Global agricultural output and supply chains play a vital role in feeding the UK – the country imports 30 per cent of its food from the EU, including fresh fruit and veg, meat, cereals and diary. Any supply chain disruptions in key farming markets arising out of labour shortages and lockdowns in EU countries such as Spain, Italy, Germany, Romania and Poland will have a direct impact on the UK. UK farms also depend on seasonal European migrants for farm picking and packaging –  disruptions to the supply of labour under this crisis will see farms facing a massive crisis.

 

It is therefore critical that governments around the world, including that of the UK, officially recognise agriculture and farming as critical sectors, along with healthcare, energy and emergency services. It is imperative that farms and the food sector receive short-term exemptions from lockdown regulations, and workers are provided with safe work and protective equipment to enable them do the urgent and necessary work required to keep the food supply chain robust. In the UK, the Department for Environment, Food & Rural Affairs will need to step in to effectively manage the situation and communicate the course of action to all farms, food industries and stakeholders.

 

Ensure trade lines are open

 

Maintaining trade and export activity at a time of crisis is also vital. Farmers depend on exports, as much as the UK depends on food imports. China is a big market for UK produce and in turn the UK is dependent on China for a lot of supply chain equipment, from fertilisers to packaging materials. The EU is a core contributor to British plates from Danish bacon and ham, French wine and cheese, Dutch and Belgian potatoes, and Spanish and Dutch tomatoes. Britain also exports 98 per cent of lamb meat to the EU.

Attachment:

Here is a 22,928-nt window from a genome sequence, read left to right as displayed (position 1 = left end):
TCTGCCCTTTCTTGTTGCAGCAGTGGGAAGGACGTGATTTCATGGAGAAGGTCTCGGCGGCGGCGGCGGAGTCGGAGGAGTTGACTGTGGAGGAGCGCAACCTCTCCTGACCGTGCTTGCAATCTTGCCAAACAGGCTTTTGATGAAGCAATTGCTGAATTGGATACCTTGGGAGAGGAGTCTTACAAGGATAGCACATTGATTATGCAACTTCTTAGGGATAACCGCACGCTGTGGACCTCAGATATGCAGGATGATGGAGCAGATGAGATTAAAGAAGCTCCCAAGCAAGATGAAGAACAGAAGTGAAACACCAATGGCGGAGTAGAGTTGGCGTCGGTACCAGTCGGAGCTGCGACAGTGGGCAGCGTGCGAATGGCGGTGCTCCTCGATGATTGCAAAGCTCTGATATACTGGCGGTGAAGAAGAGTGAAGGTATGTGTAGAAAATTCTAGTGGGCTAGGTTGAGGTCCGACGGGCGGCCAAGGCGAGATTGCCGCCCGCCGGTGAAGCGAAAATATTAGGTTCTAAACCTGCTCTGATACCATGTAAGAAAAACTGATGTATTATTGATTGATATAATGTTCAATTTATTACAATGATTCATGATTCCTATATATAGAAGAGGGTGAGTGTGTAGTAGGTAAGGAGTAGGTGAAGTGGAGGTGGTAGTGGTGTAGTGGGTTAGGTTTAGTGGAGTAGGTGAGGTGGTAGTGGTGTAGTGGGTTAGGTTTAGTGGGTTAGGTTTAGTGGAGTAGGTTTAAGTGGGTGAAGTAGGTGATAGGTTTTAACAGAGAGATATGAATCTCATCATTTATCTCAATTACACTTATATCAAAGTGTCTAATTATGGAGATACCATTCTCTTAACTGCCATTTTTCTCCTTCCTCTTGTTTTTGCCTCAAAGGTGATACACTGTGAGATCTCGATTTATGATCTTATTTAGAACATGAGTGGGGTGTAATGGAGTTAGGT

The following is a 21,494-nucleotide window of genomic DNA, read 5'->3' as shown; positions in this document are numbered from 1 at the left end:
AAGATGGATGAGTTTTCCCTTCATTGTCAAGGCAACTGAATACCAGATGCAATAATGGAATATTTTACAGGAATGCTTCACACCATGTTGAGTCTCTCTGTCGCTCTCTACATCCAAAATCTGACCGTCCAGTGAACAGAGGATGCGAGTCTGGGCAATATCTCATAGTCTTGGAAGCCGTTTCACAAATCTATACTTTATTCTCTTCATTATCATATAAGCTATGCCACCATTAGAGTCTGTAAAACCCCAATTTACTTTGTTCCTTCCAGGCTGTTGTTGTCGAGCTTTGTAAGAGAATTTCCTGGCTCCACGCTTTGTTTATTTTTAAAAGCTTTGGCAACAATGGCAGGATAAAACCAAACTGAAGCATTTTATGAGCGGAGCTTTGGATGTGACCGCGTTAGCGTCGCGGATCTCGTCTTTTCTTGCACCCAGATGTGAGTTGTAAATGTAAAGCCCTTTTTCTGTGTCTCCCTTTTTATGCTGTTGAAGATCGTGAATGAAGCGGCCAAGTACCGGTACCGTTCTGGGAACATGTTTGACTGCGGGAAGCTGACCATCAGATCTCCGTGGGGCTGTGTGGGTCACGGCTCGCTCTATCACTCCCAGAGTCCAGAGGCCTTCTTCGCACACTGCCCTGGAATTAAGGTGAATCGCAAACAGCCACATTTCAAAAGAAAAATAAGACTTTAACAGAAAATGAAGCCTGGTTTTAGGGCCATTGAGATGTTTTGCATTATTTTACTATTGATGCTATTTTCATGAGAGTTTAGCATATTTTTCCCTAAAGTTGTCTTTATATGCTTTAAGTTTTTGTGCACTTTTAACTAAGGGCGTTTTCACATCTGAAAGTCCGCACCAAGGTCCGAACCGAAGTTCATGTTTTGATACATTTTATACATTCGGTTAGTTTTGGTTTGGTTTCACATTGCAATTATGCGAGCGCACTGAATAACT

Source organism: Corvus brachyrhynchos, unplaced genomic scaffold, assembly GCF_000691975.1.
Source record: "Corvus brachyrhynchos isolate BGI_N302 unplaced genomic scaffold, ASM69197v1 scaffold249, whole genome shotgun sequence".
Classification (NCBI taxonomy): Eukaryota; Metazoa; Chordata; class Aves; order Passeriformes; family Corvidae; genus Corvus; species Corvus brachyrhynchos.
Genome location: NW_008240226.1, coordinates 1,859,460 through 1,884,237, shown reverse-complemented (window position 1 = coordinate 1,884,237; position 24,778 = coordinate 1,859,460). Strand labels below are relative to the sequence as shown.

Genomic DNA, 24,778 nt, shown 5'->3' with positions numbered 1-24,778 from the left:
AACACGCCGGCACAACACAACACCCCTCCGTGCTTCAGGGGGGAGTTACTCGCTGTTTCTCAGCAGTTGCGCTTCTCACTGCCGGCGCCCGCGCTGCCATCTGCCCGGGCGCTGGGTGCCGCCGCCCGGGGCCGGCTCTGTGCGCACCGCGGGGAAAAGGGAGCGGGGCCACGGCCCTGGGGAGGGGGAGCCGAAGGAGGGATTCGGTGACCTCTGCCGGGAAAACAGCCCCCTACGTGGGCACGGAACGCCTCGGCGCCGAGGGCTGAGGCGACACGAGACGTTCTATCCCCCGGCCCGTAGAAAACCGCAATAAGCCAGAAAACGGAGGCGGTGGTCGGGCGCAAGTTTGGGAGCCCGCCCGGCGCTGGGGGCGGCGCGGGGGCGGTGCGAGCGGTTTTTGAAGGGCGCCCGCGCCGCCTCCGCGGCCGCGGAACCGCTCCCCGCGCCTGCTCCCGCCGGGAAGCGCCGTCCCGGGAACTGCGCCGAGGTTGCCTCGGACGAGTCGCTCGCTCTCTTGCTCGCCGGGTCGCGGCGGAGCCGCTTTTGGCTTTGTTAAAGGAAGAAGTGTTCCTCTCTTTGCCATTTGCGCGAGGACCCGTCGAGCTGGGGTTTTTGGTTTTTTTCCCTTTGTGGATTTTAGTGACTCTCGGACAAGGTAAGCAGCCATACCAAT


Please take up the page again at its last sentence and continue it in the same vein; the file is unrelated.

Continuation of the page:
Now is also the time to understand and recognise the strengths and weaknesses within these systems to better gain control of our food and agricultural systems. The UK currently has a competitive advantage over the EU becasue its farms are larger than typical. However, the UK is less strong in the supply of technologies and equipment, whether in farm irrigation (French and Italian companies are ahead on this) or in the food manufacturing sector (where Germany is the leader).